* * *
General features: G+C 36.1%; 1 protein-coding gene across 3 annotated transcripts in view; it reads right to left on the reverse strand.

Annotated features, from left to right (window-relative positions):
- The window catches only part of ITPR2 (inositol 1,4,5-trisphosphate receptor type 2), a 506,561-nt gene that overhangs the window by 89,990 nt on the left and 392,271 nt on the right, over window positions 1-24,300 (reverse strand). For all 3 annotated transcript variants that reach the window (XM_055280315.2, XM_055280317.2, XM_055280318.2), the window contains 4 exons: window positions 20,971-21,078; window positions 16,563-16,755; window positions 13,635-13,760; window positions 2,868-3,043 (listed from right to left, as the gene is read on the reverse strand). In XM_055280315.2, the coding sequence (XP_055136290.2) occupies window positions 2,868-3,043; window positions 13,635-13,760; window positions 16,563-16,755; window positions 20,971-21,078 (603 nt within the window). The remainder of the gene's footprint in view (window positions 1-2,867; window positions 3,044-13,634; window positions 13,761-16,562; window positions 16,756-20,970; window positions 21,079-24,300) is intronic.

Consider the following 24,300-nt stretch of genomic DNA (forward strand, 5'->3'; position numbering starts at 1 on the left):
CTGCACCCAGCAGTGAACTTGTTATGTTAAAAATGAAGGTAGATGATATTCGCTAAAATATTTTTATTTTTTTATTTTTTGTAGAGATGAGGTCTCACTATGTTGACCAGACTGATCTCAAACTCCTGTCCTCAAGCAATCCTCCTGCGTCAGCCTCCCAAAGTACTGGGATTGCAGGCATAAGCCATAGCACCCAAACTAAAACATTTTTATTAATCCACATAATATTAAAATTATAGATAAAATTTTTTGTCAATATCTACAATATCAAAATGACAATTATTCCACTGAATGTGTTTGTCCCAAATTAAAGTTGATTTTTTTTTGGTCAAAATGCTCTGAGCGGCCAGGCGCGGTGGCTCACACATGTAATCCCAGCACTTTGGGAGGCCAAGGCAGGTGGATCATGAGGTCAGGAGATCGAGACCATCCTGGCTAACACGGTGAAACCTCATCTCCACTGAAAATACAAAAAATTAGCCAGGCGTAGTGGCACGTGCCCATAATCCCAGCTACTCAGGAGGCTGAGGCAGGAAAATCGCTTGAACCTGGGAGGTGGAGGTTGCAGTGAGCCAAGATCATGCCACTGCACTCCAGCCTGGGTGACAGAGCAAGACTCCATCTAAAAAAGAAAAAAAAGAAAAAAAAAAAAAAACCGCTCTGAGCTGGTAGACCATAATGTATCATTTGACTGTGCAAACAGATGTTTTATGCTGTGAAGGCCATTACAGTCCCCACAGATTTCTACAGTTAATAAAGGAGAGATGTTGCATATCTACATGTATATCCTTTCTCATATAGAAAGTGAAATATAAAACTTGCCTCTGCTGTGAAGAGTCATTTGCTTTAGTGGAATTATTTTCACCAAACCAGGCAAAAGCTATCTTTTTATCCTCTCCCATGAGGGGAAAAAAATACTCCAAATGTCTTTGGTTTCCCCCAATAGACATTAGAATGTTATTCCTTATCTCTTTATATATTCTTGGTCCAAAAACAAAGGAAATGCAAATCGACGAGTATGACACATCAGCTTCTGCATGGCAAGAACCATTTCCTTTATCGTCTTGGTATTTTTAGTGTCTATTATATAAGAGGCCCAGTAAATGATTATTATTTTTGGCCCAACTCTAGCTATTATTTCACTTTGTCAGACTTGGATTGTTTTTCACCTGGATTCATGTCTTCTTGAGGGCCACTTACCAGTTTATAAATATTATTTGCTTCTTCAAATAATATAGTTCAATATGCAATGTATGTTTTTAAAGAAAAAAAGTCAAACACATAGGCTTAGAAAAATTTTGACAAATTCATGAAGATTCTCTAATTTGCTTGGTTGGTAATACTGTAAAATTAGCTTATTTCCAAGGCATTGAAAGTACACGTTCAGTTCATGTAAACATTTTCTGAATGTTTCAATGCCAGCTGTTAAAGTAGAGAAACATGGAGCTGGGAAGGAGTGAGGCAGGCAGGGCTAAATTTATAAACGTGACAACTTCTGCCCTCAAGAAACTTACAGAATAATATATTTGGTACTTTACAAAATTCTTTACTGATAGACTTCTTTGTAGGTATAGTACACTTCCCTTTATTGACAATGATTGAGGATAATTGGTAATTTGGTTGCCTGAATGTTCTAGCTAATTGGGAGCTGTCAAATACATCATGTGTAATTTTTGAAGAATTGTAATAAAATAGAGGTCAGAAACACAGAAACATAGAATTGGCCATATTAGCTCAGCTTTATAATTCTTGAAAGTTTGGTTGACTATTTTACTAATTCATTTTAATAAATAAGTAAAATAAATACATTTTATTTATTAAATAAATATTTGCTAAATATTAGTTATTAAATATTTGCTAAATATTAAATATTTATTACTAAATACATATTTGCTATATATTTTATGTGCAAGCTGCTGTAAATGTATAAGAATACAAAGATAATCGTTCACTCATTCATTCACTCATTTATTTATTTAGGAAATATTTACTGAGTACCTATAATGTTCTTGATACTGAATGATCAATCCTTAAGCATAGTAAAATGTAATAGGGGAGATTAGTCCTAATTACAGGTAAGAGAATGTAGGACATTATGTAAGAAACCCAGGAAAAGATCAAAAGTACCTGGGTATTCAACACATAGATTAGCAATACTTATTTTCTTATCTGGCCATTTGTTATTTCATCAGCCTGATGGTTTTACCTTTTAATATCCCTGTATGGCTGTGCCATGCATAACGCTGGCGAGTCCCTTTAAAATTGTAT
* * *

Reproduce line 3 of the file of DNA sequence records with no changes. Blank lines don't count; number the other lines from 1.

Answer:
- The window catches only part of ITPR2 (inositol 1,4,5-trisphosphate receptor type 2), a 506,561-nt gene that overhangs the window by 89,990 nt on the left and 392,271 nt on the right, over window positions 1-24,300 (reverse strand). For all 3 annotated transcript variants that reach the window (XM_055280315.2, XM_055280317.2, XM_055280318.2), the window contains 4 exons: window positions 20,971-21,078; window positions 16,563-16,755; window positions 13,635-13,760; window positions 2,868-3,043 (listed from right to left, as the gene is read on the reverse strand). In XM_055280315.2, the coding sequence (XP_055136290.2) occupies window positions 2,868-3,043; window positions 13,635-13,760; window positions 16,563-16,755; window positions 20,971-21,078 (603 nt within the window). The remainder of the gene's footprint in view (window positions 1-2,867; window positions 3,044-13,634; window positions 13,761-16,562; window positions 16,756-20,970; window positions 21,079-24,300) is intronic.